After raiding the home of thirty-nineyear- old Mendel Beiliss, and dragging him to jail on a trumped-up murder charge, the Russian authorities needed to build up their feeble case against him before putting him in front of a judge. They had to prove two things: first, that Beiliss had committed the crime and, second and even more important, that the murder was part of a Jewish ritual.
A major obstacle to this second goal was that the autopsy, conducted by the City Coroner, indicated no evidence whatsoever that the young victim had been deliberately drained of blood, a conclusion confirmed by a second autopsy that yielded the same results. In desperation, the authorities turned to an anti-Semitic psychiatrist, Professor Sikorsky, for his learned opinion and, this time, they hit pay dirt.
“Professor Sikorsky, basing his opinion on considerations of a historical and anthropological character, and judging by basic and other indications (in the autopsy), considers the murder of Yushchinsky typical of many similar murders which occur, from time to time, in Russia as well as in other countries,” they recorded. “The psychological basis of this type of murder, according to Professor Sikorsky, is ‘the racial revenge and vendetta of the Sons of Jacob.’”
To get medical backing for the case, the prosecution hired the services of Dr. Kosorotov, professor of forensic medicine at the St. Petersburg University, for a fee of 4,000 rubles. He conveniently attested that, “The wounds were afflicted during the life of the victim… All this makes one think that the wounds were inflicted with the purpose of obtaining the largest quantity of blood, possibly for some special purpose.”
However, this assessment contradicted the previous autopsies. To solve this impasse, the coroners who had conducted the second autopsy were prevailed upon to add a few lines to their report of six months earlier, and they reluctantly complied. Russian doctors who dared to protest against these violations of science and common sense were cowed and silenced.
Two days after the Kharkov Medical Society dared to pass a resolution that “It considers it shameful and degrading to the high standards of a physician to display racial and religious intolerance and to attempt to base the possibility of ritual murder on pseudo-scientific arguments,” the city governor suspended its activities. Psychiatrists in St. Petersburg assembled to analyze Sikorsky’s claims. Two of them were warned that if their activities sparked off a student riot, they would be fired.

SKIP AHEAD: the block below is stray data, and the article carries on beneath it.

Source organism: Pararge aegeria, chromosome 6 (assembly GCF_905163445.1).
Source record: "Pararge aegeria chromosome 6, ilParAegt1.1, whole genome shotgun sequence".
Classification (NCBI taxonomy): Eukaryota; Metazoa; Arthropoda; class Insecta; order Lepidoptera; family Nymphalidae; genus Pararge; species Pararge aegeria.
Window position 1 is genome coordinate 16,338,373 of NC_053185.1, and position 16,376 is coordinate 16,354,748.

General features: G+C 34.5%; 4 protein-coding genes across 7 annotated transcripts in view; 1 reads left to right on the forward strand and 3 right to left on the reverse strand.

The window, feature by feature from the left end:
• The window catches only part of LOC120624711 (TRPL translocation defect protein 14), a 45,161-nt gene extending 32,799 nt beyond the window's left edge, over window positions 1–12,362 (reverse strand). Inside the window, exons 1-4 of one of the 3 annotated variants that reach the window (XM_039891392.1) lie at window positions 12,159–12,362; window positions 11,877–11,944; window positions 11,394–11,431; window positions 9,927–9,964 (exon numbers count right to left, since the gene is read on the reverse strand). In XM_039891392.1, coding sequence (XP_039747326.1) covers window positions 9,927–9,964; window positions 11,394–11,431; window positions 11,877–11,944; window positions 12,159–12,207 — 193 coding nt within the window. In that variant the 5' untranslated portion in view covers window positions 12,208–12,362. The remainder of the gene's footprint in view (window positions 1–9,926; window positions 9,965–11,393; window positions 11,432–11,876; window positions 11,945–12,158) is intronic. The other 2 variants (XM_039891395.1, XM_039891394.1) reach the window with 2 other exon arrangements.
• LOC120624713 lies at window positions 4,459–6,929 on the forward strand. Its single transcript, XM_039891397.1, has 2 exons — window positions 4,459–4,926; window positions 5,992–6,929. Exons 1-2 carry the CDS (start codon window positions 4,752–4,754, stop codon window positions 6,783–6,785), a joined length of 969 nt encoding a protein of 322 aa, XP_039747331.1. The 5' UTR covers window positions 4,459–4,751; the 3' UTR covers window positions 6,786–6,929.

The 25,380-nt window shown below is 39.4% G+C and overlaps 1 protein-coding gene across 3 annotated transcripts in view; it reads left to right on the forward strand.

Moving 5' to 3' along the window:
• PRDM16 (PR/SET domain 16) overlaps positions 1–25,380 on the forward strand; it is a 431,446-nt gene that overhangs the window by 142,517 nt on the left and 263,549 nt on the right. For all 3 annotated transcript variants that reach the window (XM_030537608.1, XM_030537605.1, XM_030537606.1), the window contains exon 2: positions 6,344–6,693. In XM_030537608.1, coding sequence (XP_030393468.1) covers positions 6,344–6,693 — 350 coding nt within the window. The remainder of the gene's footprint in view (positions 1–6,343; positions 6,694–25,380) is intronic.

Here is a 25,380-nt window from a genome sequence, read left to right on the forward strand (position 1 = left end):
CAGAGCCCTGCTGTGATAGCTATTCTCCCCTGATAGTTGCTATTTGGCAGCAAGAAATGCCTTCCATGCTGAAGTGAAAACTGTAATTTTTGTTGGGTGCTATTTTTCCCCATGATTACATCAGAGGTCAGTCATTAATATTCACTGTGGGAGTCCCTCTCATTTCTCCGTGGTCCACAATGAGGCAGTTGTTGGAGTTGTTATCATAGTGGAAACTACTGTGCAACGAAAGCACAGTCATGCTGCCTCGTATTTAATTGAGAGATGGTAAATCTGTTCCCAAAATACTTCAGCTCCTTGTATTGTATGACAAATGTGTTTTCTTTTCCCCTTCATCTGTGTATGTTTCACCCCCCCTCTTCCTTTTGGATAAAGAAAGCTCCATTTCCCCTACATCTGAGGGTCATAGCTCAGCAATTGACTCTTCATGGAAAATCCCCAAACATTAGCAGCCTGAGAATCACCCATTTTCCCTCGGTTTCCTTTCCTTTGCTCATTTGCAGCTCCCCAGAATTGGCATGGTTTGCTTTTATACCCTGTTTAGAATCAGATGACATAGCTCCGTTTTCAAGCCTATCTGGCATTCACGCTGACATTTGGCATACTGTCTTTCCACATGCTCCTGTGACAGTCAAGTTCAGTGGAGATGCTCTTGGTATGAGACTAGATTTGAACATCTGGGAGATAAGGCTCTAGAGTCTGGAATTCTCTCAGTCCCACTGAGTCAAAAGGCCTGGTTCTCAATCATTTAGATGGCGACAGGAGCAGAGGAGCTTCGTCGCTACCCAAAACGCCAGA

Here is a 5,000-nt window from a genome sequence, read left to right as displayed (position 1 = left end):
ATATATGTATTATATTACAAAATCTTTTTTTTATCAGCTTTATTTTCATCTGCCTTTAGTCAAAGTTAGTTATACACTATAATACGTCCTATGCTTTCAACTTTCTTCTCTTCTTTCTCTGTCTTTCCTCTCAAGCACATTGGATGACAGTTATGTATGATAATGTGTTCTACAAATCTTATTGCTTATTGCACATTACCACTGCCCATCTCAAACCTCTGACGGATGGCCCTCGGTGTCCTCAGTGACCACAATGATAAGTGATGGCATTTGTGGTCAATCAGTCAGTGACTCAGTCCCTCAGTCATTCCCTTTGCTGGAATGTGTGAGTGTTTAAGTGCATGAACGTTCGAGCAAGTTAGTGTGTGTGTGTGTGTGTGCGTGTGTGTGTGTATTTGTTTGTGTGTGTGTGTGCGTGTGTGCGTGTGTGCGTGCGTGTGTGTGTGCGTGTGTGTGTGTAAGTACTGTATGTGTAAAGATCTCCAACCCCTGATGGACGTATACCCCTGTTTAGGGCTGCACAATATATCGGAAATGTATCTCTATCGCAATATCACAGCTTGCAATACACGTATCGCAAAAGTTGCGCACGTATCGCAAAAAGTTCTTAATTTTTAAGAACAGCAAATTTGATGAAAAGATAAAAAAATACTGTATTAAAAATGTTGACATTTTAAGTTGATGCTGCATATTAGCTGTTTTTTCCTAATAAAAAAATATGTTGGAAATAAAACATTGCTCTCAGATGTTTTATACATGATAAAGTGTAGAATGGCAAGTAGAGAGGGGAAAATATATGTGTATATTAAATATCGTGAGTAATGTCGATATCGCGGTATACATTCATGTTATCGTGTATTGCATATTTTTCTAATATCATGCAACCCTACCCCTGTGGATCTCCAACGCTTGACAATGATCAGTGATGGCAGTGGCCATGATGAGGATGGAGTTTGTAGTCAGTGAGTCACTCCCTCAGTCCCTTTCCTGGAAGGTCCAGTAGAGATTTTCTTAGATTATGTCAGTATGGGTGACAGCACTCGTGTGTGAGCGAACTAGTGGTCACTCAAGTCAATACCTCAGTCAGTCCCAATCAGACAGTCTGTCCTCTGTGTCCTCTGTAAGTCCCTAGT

For religious testimony relating to blood libels, the authorities turned to Russian Orthodox priests. The first one they dug up was so ridiculous that even the prosecution judged him hopeless.
“I, the Archimandrite Ambrosius, am of the Orthodox faith…” he announced. “I had numerous occasions to talk on this subject (of blood libels)… in particular with two Orthodox monks who had been converted from the Jewish religion… All these discussions, as far as I can recall, gave me reason to believe that… it is the custom to obtain blood.”
A year later, Ambrosius’ dossier was thrown out when he revealed exactly whom those Jewish converts were.
“The two monks who had converted from the Jewish to the Russian Orthodox faith were Cantonists (youngsters conscripted at the age of about five to serve twentyfive years in the Russian army), people who were not well-educated. In conversations, these monks did not show a background of reading from Jewish books of ritual but simply gave me their observations from life.”
The prosecution finally uncovered a willing priest, Father Justin Pranaitis, who had fled to Tashkent to escape the police after committing petty crimes. His claim to fame was that, in 5653/1893, he had written a pamphlet called, “The Secrets of the Teachings of the Rabbis about Christians.”
During the trial, a London Times correspondent described him as, “One of the most striking members in the court. A lean churchman with beetling brows, dressed in a cassock and with a large golden cross… suspended at the waist with a silver neck chain.”
A FAILURE BEFORE IT STARTED
Actually, the people cooking the case knew all the time that it might very well blow up in their faces but it was too late to backtrack because the Czar had already been assured that the Jews were behind the murder. These confessions remained hidden in sealed archives until they were unearthed, after the Russian Revolution.
For example, in February 5672/1912, Colonel Shredel, head of the Kiev police, sent a top-secret letter to the vice-director of the Department of Police in St. Petersburg: